I’ve been skeptical of the idea that Charlie Crist could pull a Joe Lieberman this year. But the latest Quinnipiac poll in the Florida Senate race shows Crist close to meeting one of the prerequisites for doing so: he’s within striking distance of becoming the de facto Democratic candidate, just as Lieberman was the de facto Republican candidate in Connecticut when he was reelected as an independent in 2006.
Crist narrowly leads with 37 percent of the vote while Republican Marco Rubio is at 32 percent and Democrat Jeff Greene at 17 percent. Kendrick Meek, the onetime Democratic frontrunner, would take just 13 percent. Crist’s lead is based on getting about half the independent vote, 40 percent of Democrats, and 20 percent of Republicans.
Lieberman had better numbers in just about every category. He won 54 percent of independents, 70 percent of Republicans, and held onto 33 percent of voters who identified with his old party. Here’s the key question: Do Florida Democrats basically concede the race to Crist the way Connecticut Republicans conceded to Lieberman? And whatever the party as a whole decides to do, will Jeff Greene or Kendrick Meek run as low-key a campaign as Republican Alan Schlesinger did in Connecticut?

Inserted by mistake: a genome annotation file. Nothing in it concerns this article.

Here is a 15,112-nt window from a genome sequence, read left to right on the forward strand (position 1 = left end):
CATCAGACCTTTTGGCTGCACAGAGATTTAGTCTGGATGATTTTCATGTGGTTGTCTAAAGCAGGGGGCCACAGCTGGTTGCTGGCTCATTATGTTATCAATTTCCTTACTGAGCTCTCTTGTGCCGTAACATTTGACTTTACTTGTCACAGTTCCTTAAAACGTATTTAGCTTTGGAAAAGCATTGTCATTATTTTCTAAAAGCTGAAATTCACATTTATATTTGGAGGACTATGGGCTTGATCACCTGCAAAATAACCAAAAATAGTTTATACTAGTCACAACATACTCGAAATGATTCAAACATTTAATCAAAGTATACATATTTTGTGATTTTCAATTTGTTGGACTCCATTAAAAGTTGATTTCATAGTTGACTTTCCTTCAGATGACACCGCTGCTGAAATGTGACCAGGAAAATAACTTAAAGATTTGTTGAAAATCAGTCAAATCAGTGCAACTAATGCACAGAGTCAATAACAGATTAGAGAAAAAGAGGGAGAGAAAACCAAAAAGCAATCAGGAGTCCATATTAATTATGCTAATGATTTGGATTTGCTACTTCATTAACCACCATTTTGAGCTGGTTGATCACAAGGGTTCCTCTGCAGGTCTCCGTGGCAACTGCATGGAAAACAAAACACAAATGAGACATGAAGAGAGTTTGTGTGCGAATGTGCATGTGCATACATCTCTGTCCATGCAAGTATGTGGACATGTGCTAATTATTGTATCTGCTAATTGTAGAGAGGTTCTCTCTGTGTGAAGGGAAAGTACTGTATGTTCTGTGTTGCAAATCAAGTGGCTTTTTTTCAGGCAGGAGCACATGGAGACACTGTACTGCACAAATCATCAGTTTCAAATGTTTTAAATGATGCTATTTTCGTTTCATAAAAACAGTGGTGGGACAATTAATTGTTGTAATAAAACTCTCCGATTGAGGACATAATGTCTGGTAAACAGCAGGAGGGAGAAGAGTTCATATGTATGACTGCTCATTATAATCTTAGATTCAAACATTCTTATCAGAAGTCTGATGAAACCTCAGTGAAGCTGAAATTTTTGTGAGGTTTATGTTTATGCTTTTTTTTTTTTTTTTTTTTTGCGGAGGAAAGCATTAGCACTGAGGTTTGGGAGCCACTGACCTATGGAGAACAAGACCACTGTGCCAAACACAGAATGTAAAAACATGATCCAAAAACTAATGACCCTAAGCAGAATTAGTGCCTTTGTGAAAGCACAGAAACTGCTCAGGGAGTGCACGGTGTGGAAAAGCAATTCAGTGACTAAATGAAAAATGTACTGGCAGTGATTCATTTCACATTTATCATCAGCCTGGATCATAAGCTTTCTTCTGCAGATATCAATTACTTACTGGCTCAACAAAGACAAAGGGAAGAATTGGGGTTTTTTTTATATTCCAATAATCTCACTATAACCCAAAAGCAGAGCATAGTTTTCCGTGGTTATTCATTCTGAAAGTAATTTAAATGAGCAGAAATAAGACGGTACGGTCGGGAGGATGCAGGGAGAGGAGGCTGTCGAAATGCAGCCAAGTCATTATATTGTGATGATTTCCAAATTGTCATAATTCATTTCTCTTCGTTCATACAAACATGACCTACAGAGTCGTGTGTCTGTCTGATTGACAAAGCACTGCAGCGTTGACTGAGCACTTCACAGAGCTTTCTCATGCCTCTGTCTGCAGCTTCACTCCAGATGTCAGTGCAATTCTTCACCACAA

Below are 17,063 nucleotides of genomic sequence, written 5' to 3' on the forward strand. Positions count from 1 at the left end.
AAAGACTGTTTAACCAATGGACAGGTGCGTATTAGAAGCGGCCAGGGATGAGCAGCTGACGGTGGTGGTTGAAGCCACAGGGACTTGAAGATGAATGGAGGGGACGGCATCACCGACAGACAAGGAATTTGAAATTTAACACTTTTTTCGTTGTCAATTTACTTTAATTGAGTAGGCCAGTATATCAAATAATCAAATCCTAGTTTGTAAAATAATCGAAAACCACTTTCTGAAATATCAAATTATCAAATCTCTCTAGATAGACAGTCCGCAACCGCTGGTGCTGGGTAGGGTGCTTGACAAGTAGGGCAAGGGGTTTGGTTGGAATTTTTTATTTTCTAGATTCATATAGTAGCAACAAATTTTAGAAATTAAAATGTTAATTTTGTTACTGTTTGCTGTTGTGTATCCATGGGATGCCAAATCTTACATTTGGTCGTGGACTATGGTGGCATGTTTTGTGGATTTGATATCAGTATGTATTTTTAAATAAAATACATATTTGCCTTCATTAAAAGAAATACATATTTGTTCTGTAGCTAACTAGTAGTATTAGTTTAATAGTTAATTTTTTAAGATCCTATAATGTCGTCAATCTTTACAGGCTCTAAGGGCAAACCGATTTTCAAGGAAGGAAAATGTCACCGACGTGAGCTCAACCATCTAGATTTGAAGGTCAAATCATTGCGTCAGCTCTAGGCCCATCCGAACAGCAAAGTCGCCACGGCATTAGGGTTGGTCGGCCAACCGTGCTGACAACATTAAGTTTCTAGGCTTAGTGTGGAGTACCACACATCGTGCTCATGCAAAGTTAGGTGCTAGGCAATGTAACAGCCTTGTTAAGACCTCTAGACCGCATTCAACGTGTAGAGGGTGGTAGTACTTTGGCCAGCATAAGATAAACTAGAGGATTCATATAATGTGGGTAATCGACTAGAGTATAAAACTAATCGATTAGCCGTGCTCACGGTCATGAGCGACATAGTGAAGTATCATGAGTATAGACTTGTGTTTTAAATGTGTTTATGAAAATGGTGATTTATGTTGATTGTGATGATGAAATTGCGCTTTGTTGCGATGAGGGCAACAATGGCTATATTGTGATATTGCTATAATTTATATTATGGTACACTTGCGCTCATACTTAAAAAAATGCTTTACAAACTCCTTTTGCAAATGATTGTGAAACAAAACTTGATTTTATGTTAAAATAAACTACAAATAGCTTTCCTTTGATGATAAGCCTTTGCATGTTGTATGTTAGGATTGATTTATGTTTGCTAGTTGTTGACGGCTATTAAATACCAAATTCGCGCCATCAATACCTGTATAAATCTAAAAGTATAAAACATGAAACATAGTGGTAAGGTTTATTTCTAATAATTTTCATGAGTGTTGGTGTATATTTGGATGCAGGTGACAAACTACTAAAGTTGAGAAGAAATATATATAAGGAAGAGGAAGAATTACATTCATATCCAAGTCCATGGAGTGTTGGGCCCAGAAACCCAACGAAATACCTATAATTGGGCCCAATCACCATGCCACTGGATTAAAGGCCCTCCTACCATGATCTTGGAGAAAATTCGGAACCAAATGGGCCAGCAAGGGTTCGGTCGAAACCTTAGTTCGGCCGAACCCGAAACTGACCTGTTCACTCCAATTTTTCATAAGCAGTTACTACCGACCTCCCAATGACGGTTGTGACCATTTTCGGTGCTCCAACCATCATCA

Says Quinnipiac’s Peter Brown, “Gov. Charlie Crist’s small lead comes as neither Democrat breaks 20 percent in the trial heats. If that were to be the case in November, Gov. Crist would have a very good chance to win. But if the Democratic nominee can move into the mid-to-high 20s, Crist’s chances decrease substantially.”
Today on the Main Site:
Obama’s Immigration Power Play by W. James Antle, III: What the amnesty memos and the Arizona lawsuit reveal about this administration’s views of immigration enforcement — and the will of the people.
The Case Against Howard Zinn by Robert Stacy McCain: FBI files show Stalinist past of the “people’s history” author.
Troubled Waters by The Prowler: Her ethics troubles, in wake of Charlie Rangel’s, put new focus on the Congressional Black Caucus’s way of doing business.
Bonfire of the Neocons by Jed Babbin: “Nation building” has been a disaster. Part 1 of a two-part series.
We Need a Mexican Standoff on Cap and Trade by Iain Murray & Roger Abbott: Democrats still have big lame duck plans — which Obama would bring to fruition in Cancun.
Make Way For The Dear General by Peter Hannaford | 8.2.10 @ 6:06AM